It must remembered that some of brightest minds are working on this problem. First, we have identified the problem. The introduction of foreign pests and diseases is the primary cause of our forest’s decline. Second hybrid elms, chestnuts, and the improvement of other impacted tree species are all underway. The reintroduction of these plants into our forest ecosystems has the potential to resemble the native New England forest and many of its natural characteristics. Increasingly, we are learning that humans must walk lightly in the natural world to perpetuate the earth’s natural processes that are as close to perfect as one could imagine. Our human culture is now appreciating certain habitats and designating these some of these areas as “wild forever”. And most important our children are learning, at a much earlier age than we did, that humankind is an integral part of a very delicately balanced living organism called Earth.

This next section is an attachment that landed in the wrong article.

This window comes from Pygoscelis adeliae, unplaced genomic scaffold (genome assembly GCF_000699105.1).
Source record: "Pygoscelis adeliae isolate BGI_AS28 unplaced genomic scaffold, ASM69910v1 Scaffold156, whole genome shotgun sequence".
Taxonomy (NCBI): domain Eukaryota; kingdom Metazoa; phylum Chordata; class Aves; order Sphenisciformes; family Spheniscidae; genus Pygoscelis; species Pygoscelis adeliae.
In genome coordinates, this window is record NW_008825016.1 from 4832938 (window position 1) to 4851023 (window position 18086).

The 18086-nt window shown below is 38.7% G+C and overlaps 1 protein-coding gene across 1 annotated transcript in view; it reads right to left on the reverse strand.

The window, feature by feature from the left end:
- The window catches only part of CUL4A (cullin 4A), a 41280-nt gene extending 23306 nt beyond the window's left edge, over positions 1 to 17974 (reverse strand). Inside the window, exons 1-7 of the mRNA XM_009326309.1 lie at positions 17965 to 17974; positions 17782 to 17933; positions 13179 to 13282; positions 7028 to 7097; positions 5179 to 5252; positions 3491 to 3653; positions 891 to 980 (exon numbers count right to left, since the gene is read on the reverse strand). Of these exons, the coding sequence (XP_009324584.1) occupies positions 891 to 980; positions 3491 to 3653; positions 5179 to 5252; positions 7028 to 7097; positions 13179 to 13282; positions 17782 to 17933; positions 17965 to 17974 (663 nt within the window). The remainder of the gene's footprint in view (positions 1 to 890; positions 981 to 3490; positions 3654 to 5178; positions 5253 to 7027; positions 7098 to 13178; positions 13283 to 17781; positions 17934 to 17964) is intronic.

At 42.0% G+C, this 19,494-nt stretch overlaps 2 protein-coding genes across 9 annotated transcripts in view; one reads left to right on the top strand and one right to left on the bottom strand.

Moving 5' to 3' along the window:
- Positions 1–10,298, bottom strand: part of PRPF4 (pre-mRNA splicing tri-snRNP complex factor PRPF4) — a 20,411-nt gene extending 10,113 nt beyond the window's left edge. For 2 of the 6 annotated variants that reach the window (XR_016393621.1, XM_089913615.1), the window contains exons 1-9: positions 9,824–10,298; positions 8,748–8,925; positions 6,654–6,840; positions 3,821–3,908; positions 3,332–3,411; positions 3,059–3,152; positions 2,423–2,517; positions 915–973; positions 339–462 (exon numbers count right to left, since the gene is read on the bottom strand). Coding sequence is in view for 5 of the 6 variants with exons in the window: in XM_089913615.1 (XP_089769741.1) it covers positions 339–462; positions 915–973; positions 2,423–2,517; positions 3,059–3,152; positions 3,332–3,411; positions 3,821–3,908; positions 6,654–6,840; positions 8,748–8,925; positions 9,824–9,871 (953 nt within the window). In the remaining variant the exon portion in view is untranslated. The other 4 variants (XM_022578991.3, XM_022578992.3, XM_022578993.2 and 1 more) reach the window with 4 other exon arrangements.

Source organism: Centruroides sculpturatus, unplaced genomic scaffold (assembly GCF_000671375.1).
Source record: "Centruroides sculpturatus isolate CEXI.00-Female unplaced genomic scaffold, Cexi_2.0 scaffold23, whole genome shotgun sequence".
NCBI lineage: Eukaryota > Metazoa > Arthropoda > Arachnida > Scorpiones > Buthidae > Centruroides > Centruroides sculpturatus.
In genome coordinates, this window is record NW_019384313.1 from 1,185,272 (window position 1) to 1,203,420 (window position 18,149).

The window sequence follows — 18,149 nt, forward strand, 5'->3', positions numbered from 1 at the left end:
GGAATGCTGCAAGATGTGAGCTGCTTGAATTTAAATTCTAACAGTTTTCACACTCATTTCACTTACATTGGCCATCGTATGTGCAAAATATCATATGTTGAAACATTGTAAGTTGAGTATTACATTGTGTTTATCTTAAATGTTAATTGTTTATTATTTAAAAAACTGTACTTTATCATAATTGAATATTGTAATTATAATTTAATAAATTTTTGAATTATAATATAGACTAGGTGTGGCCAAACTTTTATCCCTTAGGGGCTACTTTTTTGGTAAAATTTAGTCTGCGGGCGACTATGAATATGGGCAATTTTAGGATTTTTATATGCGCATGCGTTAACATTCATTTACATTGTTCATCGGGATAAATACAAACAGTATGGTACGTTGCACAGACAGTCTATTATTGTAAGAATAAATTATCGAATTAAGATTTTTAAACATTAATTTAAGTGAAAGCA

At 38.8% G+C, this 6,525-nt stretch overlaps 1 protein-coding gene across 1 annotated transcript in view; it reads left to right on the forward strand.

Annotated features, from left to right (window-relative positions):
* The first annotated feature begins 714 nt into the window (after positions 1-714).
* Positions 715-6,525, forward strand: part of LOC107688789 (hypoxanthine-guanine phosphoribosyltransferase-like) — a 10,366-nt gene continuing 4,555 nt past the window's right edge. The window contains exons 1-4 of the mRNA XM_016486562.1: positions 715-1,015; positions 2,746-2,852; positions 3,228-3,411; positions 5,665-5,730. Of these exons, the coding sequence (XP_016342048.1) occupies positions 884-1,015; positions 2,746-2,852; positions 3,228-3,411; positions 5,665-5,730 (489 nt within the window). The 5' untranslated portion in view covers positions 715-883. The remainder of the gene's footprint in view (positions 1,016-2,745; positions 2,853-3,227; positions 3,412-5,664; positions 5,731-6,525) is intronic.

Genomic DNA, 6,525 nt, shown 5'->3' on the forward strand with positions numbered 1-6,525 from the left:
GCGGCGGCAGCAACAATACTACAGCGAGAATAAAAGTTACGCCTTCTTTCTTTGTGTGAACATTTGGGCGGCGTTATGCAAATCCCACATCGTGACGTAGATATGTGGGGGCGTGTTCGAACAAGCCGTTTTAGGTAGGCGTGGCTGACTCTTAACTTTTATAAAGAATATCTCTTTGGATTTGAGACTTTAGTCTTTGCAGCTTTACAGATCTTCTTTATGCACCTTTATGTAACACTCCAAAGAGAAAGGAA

Originally written for the Heath Herald in March of 1991, updated with more current information in May 2009.